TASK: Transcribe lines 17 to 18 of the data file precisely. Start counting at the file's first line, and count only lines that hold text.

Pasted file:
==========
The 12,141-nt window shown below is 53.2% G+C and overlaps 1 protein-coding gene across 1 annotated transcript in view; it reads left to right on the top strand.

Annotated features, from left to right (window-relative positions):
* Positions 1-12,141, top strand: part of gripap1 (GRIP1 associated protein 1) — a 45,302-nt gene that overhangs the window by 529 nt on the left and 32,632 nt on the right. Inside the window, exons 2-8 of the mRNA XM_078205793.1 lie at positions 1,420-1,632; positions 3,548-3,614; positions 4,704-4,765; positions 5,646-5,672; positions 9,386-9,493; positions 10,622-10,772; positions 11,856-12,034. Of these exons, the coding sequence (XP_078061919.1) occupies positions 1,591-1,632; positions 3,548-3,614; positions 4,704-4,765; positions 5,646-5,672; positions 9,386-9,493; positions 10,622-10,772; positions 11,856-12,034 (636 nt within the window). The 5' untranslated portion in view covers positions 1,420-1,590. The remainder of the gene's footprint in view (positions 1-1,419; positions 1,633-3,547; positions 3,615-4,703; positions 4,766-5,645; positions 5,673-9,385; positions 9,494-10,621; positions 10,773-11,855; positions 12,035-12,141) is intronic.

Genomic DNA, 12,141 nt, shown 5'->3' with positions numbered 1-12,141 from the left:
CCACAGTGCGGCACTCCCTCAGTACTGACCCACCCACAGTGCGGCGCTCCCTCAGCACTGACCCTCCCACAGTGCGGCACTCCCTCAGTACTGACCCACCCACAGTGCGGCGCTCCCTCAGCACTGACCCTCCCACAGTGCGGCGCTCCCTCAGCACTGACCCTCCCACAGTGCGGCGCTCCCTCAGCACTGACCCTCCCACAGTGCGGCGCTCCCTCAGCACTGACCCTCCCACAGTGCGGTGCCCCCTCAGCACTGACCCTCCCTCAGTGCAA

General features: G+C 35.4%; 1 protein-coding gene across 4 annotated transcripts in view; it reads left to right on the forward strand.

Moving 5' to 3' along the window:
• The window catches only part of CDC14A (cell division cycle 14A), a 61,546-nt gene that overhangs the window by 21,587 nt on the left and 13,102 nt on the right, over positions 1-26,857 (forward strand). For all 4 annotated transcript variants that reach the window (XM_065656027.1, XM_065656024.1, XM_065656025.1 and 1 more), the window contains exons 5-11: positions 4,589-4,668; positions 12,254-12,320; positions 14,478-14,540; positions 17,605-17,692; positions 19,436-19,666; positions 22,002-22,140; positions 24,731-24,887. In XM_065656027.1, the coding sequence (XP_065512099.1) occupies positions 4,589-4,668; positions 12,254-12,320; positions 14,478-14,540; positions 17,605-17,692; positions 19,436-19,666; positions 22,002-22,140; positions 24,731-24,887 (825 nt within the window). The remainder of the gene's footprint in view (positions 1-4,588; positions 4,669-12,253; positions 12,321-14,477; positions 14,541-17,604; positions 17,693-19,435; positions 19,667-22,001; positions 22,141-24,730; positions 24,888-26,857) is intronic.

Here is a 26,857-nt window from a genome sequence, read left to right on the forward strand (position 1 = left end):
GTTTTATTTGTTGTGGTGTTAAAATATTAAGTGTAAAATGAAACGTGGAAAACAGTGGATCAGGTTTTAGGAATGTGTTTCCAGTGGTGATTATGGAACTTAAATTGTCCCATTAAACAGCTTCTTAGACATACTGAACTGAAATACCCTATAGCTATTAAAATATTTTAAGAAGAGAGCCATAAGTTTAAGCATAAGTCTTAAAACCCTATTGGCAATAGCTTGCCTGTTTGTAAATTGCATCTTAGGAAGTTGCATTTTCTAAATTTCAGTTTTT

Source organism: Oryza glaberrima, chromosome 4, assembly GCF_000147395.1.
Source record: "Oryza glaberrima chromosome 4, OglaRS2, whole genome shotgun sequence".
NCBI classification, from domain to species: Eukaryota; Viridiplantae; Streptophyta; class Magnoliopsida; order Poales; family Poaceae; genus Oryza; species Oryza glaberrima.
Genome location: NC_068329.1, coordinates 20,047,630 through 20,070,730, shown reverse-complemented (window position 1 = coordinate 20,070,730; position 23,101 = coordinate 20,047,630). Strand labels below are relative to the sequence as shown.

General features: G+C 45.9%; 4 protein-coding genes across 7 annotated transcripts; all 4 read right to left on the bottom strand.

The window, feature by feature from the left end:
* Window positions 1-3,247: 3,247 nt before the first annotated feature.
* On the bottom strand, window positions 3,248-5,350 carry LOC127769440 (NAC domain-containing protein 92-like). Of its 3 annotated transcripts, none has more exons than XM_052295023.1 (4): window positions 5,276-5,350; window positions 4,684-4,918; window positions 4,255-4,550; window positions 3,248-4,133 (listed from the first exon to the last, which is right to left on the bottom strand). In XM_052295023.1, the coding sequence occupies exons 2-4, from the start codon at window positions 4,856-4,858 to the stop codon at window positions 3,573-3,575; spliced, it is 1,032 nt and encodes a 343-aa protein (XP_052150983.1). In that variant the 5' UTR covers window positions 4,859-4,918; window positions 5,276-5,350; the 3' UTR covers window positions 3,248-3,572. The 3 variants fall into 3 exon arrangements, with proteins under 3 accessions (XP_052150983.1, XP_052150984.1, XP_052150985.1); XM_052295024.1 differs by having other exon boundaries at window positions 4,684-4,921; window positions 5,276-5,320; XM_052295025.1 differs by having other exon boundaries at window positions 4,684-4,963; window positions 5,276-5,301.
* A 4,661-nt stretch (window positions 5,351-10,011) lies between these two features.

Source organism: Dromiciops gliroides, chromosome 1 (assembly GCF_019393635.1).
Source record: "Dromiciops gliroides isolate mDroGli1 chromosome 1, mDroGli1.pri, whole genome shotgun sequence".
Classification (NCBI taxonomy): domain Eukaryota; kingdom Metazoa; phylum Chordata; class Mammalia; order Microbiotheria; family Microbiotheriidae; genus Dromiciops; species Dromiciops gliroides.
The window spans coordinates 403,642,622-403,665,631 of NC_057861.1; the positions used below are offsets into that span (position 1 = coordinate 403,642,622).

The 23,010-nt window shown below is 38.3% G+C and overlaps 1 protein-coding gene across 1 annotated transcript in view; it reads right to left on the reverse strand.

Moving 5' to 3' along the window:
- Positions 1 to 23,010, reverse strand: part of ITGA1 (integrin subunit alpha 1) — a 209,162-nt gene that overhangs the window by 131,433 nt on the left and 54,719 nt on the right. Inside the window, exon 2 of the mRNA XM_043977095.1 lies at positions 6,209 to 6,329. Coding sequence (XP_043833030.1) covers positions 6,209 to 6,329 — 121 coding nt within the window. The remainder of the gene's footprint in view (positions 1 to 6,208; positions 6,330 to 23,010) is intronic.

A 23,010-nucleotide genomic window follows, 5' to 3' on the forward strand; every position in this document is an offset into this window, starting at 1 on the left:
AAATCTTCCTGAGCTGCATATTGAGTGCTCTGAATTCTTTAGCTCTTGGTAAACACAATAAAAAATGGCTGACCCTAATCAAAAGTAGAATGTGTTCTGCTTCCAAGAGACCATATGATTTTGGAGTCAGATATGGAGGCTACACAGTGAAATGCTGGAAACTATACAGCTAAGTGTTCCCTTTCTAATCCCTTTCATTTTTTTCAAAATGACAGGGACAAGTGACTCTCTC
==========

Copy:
* Window positions 1-3,247: 3,247 nt before the first annotated feature.
* On the bottom strand, window positions 3,248-5,350 carry LOC127769440 (NAC domain-containing protein 92-like). Of its 3 annotated transcripts, none has more exons than XM_052295023.1 (4): window positions 5,276-5,350; window positions 4,684-4,918; window positions 4,255-4,550; window positions 3,248-4,133 (listed from the first exon to the last, which is right to left on the bottom strand). In XM_052295023.1, the coding sequence occupies exons 2-4, from the start codon at window positions 4,856-4,858 to the stop codon at window positions 3,573-3,575; spliced, it is 1,032 nt and encodes a 343-aa protein (XP_052150983.1). In that variant the 5' UTR covers window positions 4,859-4,918; window positions 5,276-5,350; the 3' UTR covers window positions 3,248-3,572. The 3 variants fall into 3 exon arrangements, with proteins under 3 accessions (XP_052150983.1, XP_052150984.1, XP_052150985.1); XM_052295024.1 differs by having other exon boundaries at window positions 4,684-4,921; window positions 5,276-5,320; XM_052295025.1 differs by having other exon boundaries at window positions 4,684-4,963; window positions 5,276-5,301.